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Posts Tagged ‘Afghanistan’

Save the Children Releases Report, Afghanistan in Transition

Monday, December 12th, 2011
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MFAN Partner Save the Children has released a report, Afghanistan in Transition, calling for attention to development and governance during the impending withdrawal of U.S. troops, and outlaying recommendations to development and government actors.

As the United States begins to draw down its efforts in Afghanistan – a situation not unlike some 20 years ago – the sustainability of the transition will depend on careful focus and continued development efforts. Afghanistan has received large portions of U.S. aid and made significant development gains over the last decade, but this progress will be at risk if continued diligence is not given.

The report details much of Afghanistan’s progress in sectors such as health, nutrition and food security, education, child protection and child rights, and humanitarian issues. However, achievements in these sectors are only relative, and even these gains are at significant risk of being lost. As an example, Afghanistan has witnessed a 26 percent reduction in its child mortality, yet it still retains one of the world’s worst child mortality rates. Solutions, such as training for Community Health Workers and midwives, have been only marginally addressed. Save argues that greater focus is needed in all sectors where relative achievements show promise but lack necessary emphasis and funds.

Afghanistan in Transition goes further to outline the reasons why development progress has been slow in Afghanistan. First is the issue of poor governance, including cases of corruption and a lack of institutional capacity. This leads to bottlenecking and waste of aid dollars, as well as the misalignment of development projects.  Moreover, a relatively weak civil society and a lack of transparency and accountability in governance add to this deficit.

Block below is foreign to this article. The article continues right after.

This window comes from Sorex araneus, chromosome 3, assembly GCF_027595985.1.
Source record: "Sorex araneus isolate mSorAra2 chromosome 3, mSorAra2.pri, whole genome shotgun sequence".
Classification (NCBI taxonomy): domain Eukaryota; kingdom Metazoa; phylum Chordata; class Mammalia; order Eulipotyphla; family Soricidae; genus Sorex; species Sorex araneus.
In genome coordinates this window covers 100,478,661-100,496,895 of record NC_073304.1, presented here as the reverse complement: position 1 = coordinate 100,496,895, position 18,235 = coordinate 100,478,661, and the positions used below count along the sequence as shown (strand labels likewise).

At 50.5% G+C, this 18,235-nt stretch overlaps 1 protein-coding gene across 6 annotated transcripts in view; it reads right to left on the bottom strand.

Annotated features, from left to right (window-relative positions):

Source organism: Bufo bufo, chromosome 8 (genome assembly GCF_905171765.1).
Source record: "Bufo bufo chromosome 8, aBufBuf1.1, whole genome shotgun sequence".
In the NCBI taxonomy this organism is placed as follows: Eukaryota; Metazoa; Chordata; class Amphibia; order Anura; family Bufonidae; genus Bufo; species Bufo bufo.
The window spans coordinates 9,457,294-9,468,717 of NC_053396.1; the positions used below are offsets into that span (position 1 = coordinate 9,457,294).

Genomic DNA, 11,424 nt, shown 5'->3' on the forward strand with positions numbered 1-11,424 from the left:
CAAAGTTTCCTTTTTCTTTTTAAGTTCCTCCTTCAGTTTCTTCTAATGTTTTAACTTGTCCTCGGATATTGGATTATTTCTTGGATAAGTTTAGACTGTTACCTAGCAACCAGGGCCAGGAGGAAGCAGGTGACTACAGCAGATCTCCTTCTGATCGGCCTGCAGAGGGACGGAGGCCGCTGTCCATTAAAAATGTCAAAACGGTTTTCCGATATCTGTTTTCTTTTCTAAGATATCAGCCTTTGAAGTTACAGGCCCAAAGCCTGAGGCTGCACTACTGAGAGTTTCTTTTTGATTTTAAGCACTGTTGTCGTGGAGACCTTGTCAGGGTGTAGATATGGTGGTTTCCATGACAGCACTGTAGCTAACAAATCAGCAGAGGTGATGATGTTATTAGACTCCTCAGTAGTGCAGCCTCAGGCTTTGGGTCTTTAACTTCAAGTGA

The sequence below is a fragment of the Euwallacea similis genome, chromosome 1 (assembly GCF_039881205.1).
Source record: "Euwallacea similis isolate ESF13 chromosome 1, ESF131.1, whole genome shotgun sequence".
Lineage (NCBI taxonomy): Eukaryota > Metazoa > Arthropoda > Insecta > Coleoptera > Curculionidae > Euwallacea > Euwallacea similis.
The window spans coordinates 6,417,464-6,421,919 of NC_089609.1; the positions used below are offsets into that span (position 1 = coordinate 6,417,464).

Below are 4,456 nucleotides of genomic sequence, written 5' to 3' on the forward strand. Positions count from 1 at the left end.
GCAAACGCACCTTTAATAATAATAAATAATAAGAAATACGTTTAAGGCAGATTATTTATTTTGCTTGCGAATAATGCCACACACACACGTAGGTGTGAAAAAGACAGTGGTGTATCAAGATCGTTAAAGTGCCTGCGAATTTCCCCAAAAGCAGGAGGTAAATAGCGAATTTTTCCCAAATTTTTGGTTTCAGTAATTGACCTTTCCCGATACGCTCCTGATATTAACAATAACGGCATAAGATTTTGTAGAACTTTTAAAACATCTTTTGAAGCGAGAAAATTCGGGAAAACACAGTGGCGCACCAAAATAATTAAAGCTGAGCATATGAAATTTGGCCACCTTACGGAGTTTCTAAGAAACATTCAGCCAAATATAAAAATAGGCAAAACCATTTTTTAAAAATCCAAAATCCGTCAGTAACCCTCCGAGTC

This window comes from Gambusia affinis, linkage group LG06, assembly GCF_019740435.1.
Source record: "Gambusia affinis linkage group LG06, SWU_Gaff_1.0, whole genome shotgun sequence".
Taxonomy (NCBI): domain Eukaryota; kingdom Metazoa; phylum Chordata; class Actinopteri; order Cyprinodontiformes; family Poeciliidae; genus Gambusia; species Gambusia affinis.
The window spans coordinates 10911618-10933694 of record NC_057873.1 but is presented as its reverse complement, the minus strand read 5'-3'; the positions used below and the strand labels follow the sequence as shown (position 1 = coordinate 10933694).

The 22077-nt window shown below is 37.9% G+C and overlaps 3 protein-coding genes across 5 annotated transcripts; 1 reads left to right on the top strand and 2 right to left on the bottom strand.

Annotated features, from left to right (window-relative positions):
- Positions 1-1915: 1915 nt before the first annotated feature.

Afghanistan is a fragile state in the midst of conflict, further complicating its development progress. Under the discretion of national security interests, the U.S. Agency for International Development (USAID) targets areas of strategic importance rather than responding to direct provincial needs. As the report notes, “the aim of ‘winning hearts and minds’ has had the effect of penalizing the ‘peaceful but poor’ provinces.” For example, 77 percent of aid efforts are directed to southern and eastern regions of military interest, drawing resources away from peaceful provinces where the poverty rates are far higher.  Questions of sustainability are also rising, as 97 percent of Afghanistan’s GDP is comprised of aid money.

In the end, Afghanistan in Transition’s recommendations include:

  • Long-term investments to ensure sustainability and effectiveness of aid programs;
  • Strengthened mutual accountability, by increasing transparency and improving results measurement;
  • Investment in improved data and statistical capacity through concerted efforts;
  • A focus on children; over half of Afghanistan’s population is comprised of children, and issues such as health, education, and protection will require donor involvement; and
  • Prioritization of funding for needs-based areas. Military, political, or security interests cannot divert efforts for sustainable development.


Sen. Graham Defends State, USAID

Tuesday, February 1st, 2011
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Sen Lindsey GrahamAnother Republican has come out in support of the International Affairs budget. In an exclusive interview with The Cable blog, Sen. Lindsey Graham (R-SC) spoke to the importance of fully funding diplomatic and development efforts worldwide. Graham, who is likely to become Ranking Member on the Senate Appropriations Subcommittee on State and Foreign Operations, commented: “If you don’t want to use military force any more than you have to, count me in. State Department, USAID, all of these programs, in their own way, help win this struggle against radical Islam. The unsung heroes of this war are the State Department officials, the [Department of Justice] officials, and the agricultural people who are going out there.”

He added, “To those members who do not see the value of the civilian partnership in the war on terror, I think they are making a very dangerous decision.” Graham intends to work closely with Chairman Patrick Leahy (D-VT) to increase funding for State and USAID in frontline states like Afghanistan, Pakistan, and Iraq and increase partnerships in these key regions; “The way I look at it is, it’s national security insurance that we’re buying.”